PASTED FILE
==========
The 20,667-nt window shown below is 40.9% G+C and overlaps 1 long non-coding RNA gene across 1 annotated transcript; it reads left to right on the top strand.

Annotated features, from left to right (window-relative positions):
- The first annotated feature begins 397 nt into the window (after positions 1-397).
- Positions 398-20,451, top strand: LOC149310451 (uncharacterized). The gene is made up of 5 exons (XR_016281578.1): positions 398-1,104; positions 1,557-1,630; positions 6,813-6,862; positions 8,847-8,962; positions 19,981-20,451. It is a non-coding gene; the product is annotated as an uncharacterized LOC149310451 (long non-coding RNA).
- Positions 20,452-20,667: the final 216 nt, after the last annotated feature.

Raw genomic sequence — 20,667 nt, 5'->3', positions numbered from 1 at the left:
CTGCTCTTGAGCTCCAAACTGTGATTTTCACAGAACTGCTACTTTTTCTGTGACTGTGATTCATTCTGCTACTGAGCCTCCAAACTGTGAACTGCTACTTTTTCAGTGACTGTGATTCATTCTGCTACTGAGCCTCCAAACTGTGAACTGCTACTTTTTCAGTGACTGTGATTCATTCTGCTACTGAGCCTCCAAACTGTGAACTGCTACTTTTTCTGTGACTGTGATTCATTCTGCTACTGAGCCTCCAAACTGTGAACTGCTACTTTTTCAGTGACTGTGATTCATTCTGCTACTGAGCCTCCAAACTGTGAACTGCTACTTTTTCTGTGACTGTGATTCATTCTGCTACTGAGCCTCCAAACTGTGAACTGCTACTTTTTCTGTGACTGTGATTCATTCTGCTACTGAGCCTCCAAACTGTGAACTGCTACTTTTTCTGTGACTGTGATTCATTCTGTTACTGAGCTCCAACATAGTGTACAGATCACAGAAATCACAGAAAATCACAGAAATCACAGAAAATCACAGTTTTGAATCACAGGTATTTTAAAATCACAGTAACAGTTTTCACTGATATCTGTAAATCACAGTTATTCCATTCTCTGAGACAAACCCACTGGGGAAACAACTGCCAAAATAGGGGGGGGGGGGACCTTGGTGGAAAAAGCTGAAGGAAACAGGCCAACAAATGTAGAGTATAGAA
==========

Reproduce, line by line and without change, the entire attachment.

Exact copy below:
The 20,667-nt window shown below is 40.9% G+C and overlaps 1 long non-coding RNA gene across 1 annotated transcript; it reads left to right on the top strand.

Annotated features, from left to right (window-relative positions):
- The first annotated feature begins 397 nt into the window (after positions 1-397).
- Positions 398-20,451, top strand: LOC149310451 (uncharacterized). The gene is made up of 5 exons (XR_016281578.1): positions 398-1,104; positions 1,557-1,630; positions 6,813-6,862; positions 8,847-8,962; positions 19,981-20,451. It is a non-coding gene; the product is annotated as an uncharacterized LOC149310451 (long non-coding RNA).
- Positions 20,452-20,667: the final 216 nt, after the last annotated feature.

Raw genomic sequence — 20,667 nt, 5'->3', positions numbered from 1 at the left:
CTGCTCTTGAGCTCCAAACTGTGATTTTCACAGAACTGCTACTTTTTCTGTGACTGTGATTCATTCTGCTACTGAGCCTCCAAACTGTGAACTGCTACTTTTTCAGTGACTGTGATTCATTCTGCTACTGAGCCTCCAAACTGTGAACTGCTACTTTTTCAGTGACTGTGATTCATTCTGCTACTGAGCCTCCAAACTGTGAACTGCTACTTTTTCTGTGACTGTGATTCATTCTGCTACTGAGCCTCCAAACTGTGAACTGCTACTTTTTCAGTGACTGTGATTCATTCTGCTACTGAGCCTCCAAACTGTGAACTGCTACTTTTTCTGTGACTGTGATTCATTCTGCTACTGAGCCTCCAAACTGTGAACTGCTACTTTTTCTGTGACTGTGATTCATTCTGCTACTGAGCCTCCAAACTGTGAACTGCTACTTTTTCTGTGACTGTGATTCATTCTGTTACTGAGCTCCAACATAGTGTACAGATCACAGAAATCACAGAAAATCACAGAAATCACAGAAAATCACAGTTTTGAATCACAGGTATTTTAAAATCACAGTAACAGTTTTCACTGATATCTGTAAATCACAGTTATTCCATTCTCTGAGACAAACCCACTGGGGAAACAACTGCCAAAATAGGGGGGGGGGGGACCTTGGTGGAAAAAGCTGAAGGAAACAGGCCAACAAATGTAGAGTATAGAA